That was my attempt at a New York Post headline. My nickname, The Knish, is now on the site. The name originated as an homage to the movie Rounders. A friend pointed out that my NFL betting style mirrored that of Knish in Rounders. I am methodical—a grinder. I prefer to apply small edges over a large sample and take home my profit. In 24 years, I have never had a lock, nor have I ever seen one.
In honor of the nickname, I will start this article about Matt Nagy with a quote from that movie, “If you can’t spot the sucker in your first half-hour at the table, then you are the sucker.” Yeah, Matt, you are the sucker. Or perhaps we are? You enthralled us with the way you misappropriated nerd culture in the NFL. You were supposed to call the game correctly. You were supposed to be metrics Matt, champion of nerd-ball. Now, I am not even certain you can count.
You failed. You do not seem to understand modern offense at all. Your offenses were predictable. It has been speculated that you crumbled under your self-doubt – you froze under the lights. I doubt that. Ali said it best, “[t]he fight is won or lost far away from witnesses – behind the lines, in the gym, and out there on the road, long before I dance under those lights.” I suspect it was something far worse than self-doubt.
I think you are a fraud, Matt. Rather than be exposed, you sent Mitch Trubisky into the lion’s den again and again. Then, miraculously, you got Justin Fields on your roster. That had to terrify you. You had bragged endlessly about your genius. Now you had the player to prove it. You knew you were going to be exposed. So, defying all comprehension, you hid behind Andy Dalton.
What you did last week to Fields was despicable. Your game-plan was juvenile. And everyone knows it, that is not a secret. Everyone also knows it was purposeful so that you could hide behind Dalton a little longer.
They are correct. And you are going to ruin Fields. I do not need to speculate. Numbers, the numbers you swore allegiance to, will prove my case beyond a reasonable doubt.
Since you arrived in Chicago after coat-tailing Andy Reid and Patrick Mahomes, as a self-professed offensive guru, here is where your offenses ranked:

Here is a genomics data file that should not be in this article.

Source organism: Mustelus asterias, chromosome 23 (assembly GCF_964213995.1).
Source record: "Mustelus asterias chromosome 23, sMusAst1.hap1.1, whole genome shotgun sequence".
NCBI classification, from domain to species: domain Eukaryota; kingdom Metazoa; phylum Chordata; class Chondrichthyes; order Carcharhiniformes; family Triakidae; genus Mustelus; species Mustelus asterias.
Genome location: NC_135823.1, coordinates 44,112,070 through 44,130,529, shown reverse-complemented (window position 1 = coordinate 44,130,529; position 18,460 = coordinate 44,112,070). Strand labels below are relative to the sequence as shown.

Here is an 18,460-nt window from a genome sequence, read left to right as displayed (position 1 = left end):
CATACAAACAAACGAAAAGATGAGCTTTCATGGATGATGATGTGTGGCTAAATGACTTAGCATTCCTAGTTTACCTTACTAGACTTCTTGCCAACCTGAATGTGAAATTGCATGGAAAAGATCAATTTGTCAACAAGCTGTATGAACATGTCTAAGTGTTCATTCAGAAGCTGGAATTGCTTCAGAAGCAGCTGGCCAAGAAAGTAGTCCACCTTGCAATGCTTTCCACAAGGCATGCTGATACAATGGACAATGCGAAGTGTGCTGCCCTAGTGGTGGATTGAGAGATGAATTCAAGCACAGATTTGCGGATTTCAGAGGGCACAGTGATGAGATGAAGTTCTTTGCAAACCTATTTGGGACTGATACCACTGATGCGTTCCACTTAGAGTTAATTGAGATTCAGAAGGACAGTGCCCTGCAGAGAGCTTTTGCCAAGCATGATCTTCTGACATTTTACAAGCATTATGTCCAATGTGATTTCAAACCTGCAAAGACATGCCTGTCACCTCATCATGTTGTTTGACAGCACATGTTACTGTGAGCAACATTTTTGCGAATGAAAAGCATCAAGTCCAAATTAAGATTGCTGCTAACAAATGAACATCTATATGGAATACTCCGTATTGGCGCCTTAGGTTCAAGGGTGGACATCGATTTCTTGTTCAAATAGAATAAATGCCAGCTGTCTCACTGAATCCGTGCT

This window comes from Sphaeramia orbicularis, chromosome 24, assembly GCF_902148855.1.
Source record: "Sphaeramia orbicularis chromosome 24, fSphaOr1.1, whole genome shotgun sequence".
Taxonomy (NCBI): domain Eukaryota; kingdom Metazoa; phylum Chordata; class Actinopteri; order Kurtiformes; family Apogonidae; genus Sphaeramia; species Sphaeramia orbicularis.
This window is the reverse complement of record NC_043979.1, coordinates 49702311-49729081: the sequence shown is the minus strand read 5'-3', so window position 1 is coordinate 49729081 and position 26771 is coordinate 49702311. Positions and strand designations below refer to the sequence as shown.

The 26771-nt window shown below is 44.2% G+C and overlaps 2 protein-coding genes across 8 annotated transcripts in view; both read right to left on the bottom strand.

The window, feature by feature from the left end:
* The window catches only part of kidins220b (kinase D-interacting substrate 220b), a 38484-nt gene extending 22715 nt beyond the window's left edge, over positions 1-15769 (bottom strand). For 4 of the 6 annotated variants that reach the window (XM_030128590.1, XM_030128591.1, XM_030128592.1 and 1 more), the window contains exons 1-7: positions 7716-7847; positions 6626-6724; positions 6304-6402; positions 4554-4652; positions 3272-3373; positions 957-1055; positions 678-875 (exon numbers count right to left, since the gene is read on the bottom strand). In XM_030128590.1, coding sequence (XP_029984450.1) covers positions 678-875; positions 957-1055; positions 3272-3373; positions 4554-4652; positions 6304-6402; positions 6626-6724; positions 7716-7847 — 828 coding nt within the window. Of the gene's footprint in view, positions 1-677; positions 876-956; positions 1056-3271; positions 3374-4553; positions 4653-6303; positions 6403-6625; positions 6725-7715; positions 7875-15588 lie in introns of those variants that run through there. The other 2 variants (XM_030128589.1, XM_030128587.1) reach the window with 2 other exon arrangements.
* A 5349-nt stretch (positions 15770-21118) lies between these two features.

You let everybody blame Mitch. So you benched him for Nick Foles. That dude beat Bill Belichick in the Super Bowl. Yet, it did not improve your offense at all. It got so bad last season; your offense ranked in the bottom five in points and yards.
You responded by taking play-calling duties away from yourself and letting Bill Lazor run the show. Over the final seven games, with Bill in charge, your team averaged 27.7 points per game. Mitch even quarterbacked the final six games. Before that, your offense, under your play calling, averaged 19.7. I want to remind you that last year produced record-setting scoring—the highest-scoring season in league history. And your offense, Matt, was subpar for a low-scoring season. Bill was eight points better than you with your scheme and your team. With Mitch. You made the playoffs. Damn, that had to sting.
Then, in the offseason, you announce you are taking back play-calling duties. What Bill did worked, and you ended it. Why? Is this sabotage?
You also announced that you are starting Andy Dalton. In the preseason, Mitch Trubisky came to town. Sure, it was the preseason, but he smoked you. In his first four drives, the Bills’ first four drives, he led the team to a touchdown.
Here are his stats: